Dendrochronological methods were used to identify the disturbance history of a Late Woodland Seneca Iroqouis settlement in northwestern Pennsylvania. The impacts of aboriginal disturbance on the landscape are widely speculative and few studies have attempted to characterize these disturbances. Increment cores taken from a 426 year old white oak forest remnant yielded information on the disturbance regime on this site during Native American (Late Woodland 1550-1700; Historic 1700-1800) and European (post 1800) settlement periods. Disturbances during the early and late native periods were more synchronous and of lower intensity (increase in growth rate) with a disturbance free interval (DFI) of 26.2 ± 4.0 years and 11.0 ± 0.7 years (mean ± SE), respectively. The shorter return interval during the later native period is attributed to the increased population pressure at this site due to immigration of natives in the face of European expansion from the eastern seaboard. The disturbance regime following European settlement is significantly longer with a DFI of 28.5 ± 2.8 years, representing the selective removal of merchantable timber for the sawmill located at the site. Although investigated, no climatic variables showed significant correlation with tree growth to explain these patterns. This study represents a rare opportunity to document the changes in disturbance regime between two drastically different cultures and land uses.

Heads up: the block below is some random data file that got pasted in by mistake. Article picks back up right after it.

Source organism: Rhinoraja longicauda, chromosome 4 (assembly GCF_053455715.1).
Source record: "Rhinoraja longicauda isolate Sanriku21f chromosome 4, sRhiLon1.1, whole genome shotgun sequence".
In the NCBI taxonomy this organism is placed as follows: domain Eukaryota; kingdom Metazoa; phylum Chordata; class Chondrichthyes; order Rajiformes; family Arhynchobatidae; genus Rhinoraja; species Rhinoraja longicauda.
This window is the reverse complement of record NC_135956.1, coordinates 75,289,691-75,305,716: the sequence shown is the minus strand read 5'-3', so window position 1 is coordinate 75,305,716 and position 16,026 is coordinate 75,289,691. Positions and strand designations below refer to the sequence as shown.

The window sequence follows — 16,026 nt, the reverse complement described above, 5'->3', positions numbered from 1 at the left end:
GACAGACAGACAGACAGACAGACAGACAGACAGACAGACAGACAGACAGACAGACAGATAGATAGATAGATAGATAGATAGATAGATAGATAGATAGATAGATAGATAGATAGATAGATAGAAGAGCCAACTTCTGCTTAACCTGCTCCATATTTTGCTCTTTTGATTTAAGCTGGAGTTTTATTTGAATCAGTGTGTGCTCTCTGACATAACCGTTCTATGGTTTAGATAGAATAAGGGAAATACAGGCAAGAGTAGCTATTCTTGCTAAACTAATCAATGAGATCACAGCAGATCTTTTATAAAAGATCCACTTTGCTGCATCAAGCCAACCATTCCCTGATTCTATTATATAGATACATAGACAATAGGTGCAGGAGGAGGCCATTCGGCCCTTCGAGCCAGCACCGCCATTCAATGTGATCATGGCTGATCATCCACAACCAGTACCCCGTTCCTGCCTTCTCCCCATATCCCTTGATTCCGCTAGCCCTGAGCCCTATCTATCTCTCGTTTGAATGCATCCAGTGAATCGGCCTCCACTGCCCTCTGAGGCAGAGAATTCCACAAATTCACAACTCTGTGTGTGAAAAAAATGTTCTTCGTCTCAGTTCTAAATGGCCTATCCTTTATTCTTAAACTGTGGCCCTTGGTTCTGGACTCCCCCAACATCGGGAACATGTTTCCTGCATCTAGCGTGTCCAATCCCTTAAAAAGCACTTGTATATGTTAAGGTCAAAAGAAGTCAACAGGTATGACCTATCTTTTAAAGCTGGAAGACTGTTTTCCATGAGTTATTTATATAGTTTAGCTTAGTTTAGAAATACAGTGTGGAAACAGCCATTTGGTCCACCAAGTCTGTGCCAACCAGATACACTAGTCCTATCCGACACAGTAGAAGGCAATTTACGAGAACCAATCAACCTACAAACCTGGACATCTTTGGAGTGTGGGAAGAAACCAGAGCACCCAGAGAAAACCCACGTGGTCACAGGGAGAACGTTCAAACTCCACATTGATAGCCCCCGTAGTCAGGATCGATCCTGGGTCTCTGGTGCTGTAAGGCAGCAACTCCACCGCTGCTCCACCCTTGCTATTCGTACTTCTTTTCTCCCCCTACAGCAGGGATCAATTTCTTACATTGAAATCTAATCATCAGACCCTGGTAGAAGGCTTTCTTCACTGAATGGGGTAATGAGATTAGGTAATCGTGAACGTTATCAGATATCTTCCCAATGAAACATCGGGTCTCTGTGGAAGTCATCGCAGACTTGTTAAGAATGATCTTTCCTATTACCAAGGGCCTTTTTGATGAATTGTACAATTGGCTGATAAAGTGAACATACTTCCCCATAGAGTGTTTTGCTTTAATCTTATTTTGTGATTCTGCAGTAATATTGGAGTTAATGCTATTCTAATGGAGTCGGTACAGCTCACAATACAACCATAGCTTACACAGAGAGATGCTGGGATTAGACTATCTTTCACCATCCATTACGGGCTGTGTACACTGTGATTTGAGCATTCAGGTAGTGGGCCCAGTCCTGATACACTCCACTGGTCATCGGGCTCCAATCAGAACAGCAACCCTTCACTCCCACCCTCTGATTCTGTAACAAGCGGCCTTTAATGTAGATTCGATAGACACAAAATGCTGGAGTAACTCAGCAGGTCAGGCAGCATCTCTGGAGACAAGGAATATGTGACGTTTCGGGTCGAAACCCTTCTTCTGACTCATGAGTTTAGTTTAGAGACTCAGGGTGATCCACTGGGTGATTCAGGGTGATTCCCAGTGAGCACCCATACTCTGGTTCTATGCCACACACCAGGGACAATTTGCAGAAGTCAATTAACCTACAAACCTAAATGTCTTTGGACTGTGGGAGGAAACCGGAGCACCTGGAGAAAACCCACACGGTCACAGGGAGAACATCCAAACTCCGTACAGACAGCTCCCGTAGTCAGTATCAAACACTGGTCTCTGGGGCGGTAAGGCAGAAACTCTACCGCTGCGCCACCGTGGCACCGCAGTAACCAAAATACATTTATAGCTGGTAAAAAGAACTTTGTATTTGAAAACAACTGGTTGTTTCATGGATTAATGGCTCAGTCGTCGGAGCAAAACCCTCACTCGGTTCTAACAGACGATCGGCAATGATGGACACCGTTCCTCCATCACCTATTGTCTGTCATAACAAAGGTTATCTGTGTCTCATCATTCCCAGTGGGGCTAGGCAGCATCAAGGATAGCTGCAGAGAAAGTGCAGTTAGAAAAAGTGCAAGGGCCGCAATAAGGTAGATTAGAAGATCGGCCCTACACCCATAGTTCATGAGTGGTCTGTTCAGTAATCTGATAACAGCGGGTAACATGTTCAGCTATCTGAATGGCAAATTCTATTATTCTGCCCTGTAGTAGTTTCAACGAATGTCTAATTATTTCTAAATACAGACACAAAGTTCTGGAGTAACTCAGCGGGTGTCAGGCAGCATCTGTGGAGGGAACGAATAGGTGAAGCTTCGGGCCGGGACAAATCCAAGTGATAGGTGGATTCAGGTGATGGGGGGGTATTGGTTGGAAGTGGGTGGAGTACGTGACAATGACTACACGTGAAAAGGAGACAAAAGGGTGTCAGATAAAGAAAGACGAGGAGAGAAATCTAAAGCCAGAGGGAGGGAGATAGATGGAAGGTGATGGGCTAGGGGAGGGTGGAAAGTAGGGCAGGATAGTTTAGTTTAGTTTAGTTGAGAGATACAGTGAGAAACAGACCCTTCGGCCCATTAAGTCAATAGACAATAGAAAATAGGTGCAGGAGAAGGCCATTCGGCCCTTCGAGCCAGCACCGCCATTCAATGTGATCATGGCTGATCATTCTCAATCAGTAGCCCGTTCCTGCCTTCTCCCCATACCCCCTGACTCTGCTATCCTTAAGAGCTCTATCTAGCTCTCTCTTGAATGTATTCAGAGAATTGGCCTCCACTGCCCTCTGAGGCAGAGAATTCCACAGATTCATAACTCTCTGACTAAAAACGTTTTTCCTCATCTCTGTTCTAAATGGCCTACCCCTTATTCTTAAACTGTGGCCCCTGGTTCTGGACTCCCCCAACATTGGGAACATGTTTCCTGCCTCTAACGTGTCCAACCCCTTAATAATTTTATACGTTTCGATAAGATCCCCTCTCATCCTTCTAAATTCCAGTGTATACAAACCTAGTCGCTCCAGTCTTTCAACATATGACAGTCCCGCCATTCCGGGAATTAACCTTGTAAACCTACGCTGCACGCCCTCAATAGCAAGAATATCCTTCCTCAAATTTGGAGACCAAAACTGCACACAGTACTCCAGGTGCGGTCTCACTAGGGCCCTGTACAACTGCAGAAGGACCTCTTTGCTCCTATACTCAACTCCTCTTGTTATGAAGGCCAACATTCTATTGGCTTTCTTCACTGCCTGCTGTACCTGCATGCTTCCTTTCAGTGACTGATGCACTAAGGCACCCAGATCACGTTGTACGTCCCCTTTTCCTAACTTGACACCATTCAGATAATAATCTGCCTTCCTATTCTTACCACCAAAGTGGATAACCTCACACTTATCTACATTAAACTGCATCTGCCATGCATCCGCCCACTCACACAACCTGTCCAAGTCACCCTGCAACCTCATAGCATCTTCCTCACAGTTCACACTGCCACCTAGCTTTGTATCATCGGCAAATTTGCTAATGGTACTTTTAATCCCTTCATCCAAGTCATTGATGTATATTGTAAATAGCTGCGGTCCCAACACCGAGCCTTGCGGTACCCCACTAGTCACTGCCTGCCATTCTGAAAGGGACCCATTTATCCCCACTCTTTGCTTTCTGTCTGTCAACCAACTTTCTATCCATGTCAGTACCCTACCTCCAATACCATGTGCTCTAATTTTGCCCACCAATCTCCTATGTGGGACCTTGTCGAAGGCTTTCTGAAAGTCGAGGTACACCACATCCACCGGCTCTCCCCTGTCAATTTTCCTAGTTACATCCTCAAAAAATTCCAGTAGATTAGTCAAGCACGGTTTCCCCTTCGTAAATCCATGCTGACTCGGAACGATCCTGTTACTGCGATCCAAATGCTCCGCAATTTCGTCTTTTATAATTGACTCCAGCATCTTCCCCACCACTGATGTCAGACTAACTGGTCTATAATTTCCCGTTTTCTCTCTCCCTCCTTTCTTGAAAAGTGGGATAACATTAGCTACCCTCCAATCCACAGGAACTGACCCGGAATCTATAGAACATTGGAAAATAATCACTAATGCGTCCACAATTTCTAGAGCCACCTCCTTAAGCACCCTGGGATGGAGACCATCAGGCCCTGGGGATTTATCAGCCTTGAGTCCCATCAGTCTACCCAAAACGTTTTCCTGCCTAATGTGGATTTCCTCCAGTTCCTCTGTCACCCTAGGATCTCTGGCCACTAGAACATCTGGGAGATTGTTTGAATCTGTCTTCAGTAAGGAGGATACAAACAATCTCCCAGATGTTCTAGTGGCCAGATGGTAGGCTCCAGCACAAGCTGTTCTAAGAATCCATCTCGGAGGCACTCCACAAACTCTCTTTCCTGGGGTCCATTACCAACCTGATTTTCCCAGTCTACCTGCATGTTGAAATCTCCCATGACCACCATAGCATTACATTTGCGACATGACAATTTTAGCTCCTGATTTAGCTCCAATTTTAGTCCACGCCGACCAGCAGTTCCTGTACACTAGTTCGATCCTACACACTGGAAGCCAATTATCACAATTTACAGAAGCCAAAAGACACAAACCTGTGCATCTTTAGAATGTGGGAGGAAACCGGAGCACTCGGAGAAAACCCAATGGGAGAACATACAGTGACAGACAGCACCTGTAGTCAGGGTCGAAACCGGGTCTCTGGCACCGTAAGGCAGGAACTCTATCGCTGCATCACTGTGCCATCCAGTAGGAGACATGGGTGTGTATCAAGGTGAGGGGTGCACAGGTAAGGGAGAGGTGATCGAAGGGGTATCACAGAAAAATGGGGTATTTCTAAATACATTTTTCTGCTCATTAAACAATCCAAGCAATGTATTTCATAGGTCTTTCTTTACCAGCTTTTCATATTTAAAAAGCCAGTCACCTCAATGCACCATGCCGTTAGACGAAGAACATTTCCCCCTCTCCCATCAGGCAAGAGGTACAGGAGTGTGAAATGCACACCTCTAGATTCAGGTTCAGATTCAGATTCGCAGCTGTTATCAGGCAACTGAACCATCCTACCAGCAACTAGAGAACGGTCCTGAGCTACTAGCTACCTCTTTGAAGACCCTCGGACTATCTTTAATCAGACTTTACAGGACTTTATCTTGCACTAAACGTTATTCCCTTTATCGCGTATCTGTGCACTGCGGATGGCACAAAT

All Science Journal Classification (ASJC) codes
- Ecology, Evolution, Behavior and Systematics
- Plant Science